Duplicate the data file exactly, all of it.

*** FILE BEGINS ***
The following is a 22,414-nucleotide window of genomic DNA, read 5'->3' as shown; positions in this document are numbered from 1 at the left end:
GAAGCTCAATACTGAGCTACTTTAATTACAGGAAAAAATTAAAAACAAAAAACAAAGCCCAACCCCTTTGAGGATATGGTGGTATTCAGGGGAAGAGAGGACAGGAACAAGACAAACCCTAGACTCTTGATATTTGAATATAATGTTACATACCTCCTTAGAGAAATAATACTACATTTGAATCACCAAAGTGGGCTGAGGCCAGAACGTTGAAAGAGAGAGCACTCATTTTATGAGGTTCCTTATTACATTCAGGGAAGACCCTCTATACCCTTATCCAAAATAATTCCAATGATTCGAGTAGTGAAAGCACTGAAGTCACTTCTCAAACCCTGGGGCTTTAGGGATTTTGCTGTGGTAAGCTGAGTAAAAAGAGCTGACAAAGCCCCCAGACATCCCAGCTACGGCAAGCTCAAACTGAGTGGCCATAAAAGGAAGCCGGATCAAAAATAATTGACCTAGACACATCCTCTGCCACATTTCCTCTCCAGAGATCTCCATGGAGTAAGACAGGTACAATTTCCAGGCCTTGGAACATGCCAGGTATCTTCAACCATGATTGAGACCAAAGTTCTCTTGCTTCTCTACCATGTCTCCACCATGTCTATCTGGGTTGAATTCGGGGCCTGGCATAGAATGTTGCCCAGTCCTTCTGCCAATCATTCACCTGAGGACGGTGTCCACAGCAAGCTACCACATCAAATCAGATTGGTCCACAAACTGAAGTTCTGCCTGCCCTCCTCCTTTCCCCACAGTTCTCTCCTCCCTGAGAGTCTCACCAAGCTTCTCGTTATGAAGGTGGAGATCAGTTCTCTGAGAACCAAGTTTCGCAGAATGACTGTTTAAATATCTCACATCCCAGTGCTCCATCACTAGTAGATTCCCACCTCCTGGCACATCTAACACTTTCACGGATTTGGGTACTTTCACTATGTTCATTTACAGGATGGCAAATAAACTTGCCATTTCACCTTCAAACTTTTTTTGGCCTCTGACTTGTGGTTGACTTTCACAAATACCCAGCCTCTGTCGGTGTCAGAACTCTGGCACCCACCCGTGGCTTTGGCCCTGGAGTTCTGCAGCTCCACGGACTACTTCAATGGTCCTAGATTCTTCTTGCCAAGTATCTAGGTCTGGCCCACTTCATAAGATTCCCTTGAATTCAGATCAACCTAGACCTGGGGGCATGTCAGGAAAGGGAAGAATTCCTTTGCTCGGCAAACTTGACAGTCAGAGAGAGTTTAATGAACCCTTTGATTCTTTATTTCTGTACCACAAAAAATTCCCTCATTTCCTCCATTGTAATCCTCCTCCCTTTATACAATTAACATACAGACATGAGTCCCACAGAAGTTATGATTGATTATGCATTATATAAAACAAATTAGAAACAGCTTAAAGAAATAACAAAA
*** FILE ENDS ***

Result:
The following is a 22,414-nucleotide window of genomic DNA, read 5'->3' as shown; positions in this document are numbered from 1 at the left end:
GAAGCTCAATACTGAGCTACTTTAATTACAGGAAAAAATTAAAAACAAAAAACAAAGCCCAACCCCTTTGAGGATATGGTGGTATTCAGGGGAAGAGAGGACAGGAACAAGACAAACCCTAGACTCTTGATATTTGAATATAATGTTACATACCTCCTTAGAGAAATAATACTACATTTGAATCACCAAAGTGGGCTGAGGCCAGAACGTTGAAAGAGAGAGCACTCATTTTATGAGGTTCCTTATTACATTCAGGGAAGACCCTCTATACCCTTATCCAAAATAATTCCAATGATTCGAGTAGTGAAAGCACTGAAGTCACTTCTCAAACCCTGGGGCTTTAGGGATTTTGCTGTGGTAAGCTGAGTAAAAAGAGCTGACAAAGCCCCCAGACATCCCAGCTACGGCAAGCTCAAACTGAGTGGCCATAAAAGGAAGCCGGATCAAAAATAATTGACCTAGACACATCCTCTGCCACATTTCCTCTCCAGAGATCTCCATGGAGTAAGACAGGTACAATTTCCAGGCCTTGGAACATGCCAGGTATCTTCAACCATGATTGAGACCAAAGTTCTCTTGCTTCTCTACCATGTCTCCACCATGTCTATCTGGGTTGAATTCGGGGCCTGGCATAGAATGTTGCCCAGTCCTTCTGCCAATCATTCACCTGAGGACGGTGTCCACAGCAAGCTACCACATCAAATCAGATTGGTCCACAAACTGAAGTTCTGCCTGCCCTCCTCCTTTCCCCACAGTTCTCTCCTCCCTGAGAGTCTCACCAAGCTTCTCGTTATGAAGGTGGAGATCAGTTCTCTGAGAACCAAGTTTCGCAGAATGACTGTTTAAATATCTCACATCCCAGTGCTCCATCACTAGTAGATTCCCACCTCCTGGCACATCTAACACTTTCACGGATTTGGGTACTTTCACTATGTTCATTTACAGGATGGCAAATAAACTTGCCATTTCACCTTCAAACTTTTTTTGGCCTCTGACTTGTGGTTGACTTTCACAAATACCCAGCCTCTGTCGGTGTCAGAACTCTGGCACCCACCCGTGGCTTTGGCCCTGGAGTTCTGCAGCTCCACGGACTACTTCAATGGTCCTAGATTCTTCTTGCCAAGTATCTAGGTCTGGCCCACTTCATAAGATTCCCTTGAATTCAGATCAACCTAGACCTGGGGGCATGTCAGGAAAGGGAAGAATTCCTTTGCTCGGCAAACTTGACAGTCAGAGAGAGTTTAATGAACCCTTTGATTCTTTATTTCTGTACCACAAAAAATTCCCTCATTTCCTCCATTGTAATCCTCCTCCCTTTATACAATTAACATACAGACATGAGTCCCACAGAAGTTATGATTGATTATGCATTATATAAAACAAATTAGAAACAGCTTAAAGAAATAACAAAA